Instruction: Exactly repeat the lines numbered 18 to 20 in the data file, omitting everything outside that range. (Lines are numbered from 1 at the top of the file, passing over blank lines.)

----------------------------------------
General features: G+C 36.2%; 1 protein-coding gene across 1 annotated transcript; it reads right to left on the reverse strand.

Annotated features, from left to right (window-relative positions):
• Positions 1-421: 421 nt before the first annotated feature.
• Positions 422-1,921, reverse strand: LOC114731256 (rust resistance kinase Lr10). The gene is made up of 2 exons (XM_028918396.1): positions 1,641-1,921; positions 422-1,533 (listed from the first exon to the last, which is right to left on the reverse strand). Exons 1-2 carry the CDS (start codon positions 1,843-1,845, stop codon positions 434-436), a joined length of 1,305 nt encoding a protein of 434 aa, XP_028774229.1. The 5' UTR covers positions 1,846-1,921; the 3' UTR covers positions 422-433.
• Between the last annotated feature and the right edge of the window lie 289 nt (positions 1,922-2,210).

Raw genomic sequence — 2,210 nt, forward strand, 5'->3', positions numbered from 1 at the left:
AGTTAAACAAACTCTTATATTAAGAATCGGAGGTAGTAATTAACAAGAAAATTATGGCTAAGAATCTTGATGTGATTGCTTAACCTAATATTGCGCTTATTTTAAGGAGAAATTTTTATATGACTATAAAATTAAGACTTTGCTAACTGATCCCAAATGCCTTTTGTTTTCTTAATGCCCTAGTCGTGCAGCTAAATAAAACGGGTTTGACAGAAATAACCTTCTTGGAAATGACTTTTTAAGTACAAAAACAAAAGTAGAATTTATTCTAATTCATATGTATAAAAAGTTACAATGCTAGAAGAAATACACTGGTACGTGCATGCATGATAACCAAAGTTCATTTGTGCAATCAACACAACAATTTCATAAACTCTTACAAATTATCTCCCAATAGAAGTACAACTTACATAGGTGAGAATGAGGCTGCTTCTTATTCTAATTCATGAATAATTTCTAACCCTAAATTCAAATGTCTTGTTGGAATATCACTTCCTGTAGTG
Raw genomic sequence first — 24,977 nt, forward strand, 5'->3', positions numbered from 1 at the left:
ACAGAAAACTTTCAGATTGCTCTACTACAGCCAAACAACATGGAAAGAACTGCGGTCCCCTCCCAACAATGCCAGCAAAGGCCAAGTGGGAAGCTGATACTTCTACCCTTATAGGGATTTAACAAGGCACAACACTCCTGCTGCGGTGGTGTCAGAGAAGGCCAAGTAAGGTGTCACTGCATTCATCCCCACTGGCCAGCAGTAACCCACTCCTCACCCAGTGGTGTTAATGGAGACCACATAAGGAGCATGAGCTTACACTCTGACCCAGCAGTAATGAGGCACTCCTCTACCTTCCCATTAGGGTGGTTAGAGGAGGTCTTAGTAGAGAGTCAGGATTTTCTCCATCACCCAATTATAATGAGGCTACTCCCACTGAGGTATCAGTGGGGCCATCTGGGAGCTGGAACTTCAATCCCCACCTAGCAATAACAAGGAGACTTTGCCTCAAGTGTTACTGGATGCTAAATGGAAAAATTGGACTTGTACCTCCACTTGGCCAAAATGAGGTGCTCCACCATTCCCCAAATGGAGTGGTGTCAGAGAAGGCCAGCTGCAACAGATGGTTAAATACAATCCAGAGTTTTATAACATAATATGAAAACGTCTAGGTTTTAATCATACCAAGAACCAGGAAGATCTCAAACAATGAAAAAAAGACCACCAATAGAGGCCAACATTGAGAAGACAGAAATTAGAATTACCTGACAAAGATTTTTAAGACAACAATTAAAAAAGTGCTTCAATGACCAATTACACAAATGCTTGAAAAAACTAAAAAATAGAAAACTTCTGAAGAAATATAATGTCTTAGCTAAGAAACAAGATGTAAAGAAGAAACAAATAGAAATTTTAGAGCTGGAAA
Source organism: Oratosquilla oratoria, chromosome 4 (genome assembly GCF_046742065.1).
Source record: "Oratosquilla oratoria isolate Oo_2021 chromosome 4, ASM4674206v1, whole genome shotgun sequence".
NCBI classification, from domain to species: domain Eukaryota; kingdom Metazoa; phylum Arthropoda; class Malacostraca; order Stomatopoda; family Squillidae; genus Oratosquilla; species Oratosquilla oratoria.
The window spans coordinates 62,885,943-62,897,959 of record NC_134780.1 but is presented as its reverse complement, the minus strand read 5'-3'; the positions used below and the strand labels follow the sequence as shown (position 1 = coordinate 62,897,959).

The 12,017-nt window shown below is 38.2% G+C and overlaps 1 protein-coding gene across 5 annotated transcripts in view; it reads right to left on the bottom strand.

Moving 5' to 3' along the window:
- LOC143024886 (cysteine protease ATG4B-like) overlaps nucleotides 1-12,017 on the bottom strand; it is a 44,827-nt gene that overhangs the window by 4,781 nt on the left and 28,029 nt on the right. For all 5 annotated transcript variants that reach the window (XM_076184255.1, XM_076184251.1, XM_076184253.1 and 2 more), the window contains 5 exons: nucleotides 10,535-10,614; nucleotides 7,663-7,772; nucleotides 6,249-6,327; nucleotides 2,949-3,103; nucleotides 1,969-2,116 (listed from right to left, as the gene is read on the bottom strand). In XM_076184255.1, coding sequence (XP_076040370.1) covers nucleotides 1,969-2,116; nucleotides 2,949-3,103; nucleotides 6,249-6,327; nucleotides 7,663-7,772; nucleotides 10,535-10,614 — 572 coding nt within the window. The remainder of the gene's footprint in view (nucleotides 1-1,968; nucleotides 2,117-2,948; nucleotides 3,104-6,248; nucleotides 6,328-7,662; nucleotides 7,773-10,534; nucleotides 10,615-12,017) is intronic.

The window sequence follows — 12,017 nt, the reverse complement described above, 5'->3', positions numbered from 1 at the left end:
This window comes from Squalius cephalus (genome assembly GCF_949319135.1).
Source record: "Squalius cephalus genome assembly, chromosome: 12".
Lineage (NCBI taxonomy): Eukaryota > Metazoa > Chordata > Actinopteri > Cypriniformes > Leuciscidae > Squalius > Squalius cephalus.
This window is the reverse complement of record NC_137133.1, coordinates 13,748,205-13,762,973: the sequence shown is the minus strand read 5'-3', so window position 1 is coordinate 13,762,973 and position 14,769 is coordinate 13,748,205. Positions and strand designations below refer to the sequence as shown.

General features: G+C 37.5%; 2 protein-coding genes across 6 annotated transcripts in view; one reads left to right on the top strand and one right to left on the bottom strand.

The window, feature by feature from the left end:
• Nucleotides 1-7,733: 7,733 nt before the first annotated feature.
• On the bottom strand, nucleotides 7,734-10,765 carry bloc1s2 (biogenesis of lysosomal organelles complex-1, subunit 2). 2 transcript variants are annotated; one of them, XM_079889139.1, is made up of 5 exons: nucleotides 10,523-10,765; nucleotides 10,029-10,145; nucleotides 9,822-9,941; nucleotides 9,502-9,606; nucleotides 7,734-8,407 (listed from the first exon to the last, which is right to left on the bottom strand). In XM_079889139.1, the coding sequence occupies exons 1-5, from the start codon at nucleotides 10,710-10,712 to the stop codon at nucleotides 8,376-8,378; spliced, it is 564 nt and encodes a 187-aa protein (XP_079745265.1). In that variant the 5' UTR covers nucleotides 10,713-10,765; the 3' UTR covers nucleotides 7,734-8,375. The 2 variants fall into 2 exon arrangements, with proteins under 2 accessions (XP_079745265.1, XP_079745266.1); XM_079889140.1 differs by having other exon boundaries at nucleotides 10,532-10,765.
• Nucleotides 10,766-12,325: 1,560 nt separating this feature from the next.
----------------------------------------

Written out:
This window comes from Squalius cephalus (genome assembly GCF_949319135.1).
Source record: "Squalius cephalus genome assembly, chromosome: 12".
Lineage (NCBI taxonomy): Eukaryota > Metazoa > Chordata > Actinopteri > Cypriniformes > Leuciscidae > Squalius > Squalius cephalus.